This will download a compressed archive file that contains all of the WordPress files that we need. We can extract the archived files to rebuild the WordPress directory with tar:
$ sudo tar xzvf latest.tar.gz
Now we still need to add a folder for WordPress to store uploaded files. We can do that with the mkdir command:
$ sudo mkdir /var/www/html/wordpress/wp-content/uploads
Now we need to assign the correct ownership and permissions to our WordPress files and folders. This will increase security while still allowing WordPress to function as intended. To do this, we’ll use chown to grant ownership to Apache’s user and group:
$ sudo chown -R apache:apache /var/www/html/*
With this change, the web server will be able to create and modify WordPress files, and will also allow us to upload content to the server.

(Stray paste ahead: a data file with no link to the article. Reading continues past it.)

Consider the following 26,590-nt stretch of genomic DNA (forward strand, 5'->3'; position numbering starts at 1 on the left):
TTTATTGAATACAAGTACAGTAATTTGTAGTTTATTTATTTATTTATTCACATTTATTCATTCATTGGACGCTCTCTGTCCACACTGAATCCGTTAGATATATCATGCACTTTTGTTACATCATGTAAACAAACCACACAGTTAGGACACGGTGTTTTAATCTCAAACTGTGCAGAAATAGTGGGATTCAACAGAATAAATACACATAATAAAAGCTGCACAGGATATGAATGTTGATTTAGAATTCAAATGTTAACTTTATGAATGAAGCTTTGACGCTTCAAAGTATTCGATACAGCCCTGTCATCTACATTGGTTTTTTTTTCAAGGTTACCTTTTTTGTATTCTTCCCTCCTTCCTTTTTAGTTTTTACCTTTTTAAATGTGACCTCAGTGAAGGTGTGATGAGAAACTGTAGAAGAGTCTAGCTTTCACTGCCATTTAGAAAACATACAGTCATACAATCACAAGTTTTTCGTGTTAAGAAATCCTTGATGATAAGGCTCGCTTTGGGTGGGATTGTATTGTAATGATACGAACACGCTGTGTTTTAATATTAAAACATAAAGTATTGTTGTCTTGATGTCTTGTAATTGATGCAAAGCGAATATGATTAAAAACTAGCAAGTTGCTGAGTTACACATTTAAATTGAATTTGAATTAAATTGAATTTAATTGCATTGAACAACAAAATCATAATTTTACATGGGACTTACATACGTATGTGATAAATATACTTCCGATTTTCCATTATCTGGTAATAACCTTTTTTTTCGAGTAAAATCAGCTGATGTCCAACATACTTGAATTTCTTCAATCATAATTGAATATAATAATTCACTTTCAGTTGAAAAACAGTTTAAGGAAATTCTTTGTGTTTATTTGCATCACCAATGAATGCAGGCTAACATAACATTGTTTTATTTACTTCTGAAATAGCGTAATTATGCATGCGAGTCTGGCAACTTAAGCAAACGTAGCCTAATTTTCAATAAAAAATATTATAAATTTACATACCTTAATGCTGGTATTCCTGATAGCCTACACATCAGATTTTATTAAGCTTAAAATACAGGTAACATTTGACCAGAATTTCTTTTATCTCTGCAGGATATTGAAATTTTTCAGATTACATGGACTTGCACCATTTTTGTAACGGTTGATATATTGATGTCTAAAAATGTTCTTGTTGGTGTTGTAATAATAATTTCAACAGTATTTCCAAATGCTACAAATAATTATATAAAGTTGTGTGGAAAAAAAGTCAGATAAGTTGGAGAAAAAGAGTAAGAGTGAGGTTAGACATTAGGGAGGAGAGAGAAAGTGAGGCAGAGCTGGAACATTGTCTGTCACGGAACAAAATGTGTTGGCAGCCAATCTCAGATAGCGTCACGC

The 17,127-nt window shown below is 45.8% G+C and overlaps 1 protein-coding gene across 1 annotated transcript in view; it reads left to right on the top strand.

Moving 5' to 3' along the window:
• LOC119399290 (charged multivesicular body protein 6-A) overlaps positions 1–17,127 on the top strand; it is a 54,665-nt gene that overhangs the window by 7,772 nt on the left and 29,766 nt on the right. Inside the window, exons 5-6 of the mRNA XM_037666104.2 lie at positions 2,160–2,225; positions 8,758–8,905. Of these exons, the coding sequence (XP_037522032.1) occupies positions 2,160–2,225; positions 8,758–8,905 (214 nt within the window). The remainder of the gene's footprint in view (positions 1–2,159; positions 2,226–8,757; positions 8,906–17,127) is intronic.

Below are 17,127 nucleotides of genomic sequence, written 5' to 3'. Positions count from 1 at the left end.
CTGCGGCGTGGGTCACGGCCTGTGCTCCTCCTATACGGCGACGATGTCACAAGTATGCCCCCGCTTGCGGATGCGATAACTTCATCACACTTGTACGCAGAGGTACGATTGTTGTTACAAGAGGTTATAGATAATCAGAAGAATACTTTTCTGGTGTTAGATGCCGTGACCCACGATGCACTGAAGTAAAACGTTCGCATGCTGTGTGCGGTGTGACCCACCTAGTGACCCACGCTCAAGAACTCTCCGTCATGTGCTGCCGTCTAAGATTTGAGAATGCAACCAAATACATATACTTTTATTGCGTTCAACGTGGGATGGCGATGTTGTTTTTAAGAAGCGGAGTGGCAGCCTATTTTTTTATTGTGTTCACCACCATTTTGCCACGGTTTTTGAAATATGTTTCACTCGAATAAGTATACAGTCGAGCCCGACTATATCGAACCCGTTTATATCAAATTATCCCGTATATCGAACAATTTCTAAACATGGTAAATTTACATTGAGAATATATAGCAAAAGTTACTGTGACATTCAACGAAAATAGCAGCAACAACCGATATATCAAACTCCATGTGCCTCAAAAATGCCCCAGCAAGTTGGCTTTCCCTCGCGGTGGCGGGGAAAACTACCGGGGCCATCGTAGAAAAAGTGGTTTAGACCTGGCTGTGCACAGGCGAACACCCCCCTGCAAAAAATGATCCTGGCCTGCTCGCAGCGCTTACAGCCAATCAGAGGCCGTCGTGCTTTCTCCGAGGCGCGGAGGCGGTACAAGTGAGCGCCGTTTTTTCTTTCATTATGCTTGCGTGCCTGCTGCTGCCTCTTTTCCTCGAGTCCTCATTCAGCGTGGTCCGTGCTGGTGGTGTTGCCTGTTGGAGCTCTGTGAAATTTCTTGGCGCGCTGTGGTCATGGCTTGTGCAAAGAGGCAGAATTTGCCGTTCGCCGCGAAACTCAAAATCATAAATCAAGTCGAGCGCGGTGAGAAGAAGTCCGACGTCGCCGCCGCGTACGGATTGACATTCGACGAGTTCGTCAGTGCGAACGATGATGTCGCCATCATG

Most of the configuration required to use WordPress will be completed through a web interface later on. However, we need to do some work from the command line to ensure that WordPress can connect to the MySQL database that we created for it.
Begin by moving into the Apache root directory where you installed WordPress:
$ cd /var/www/html/wordpress
The main configuration file that WordPress relies on is called wp-config.php. A sample configuration file that mostly matches the settings we need is included by default. All we have to do is copy it to the default configuration file location, so that WordPress can recognize and use the file:
$ sudo cp wp-config-sample.php wp-config.php
Now that we have a configuration file to work with, let’s open it in a text editor:
$ sudo vi wp-config.php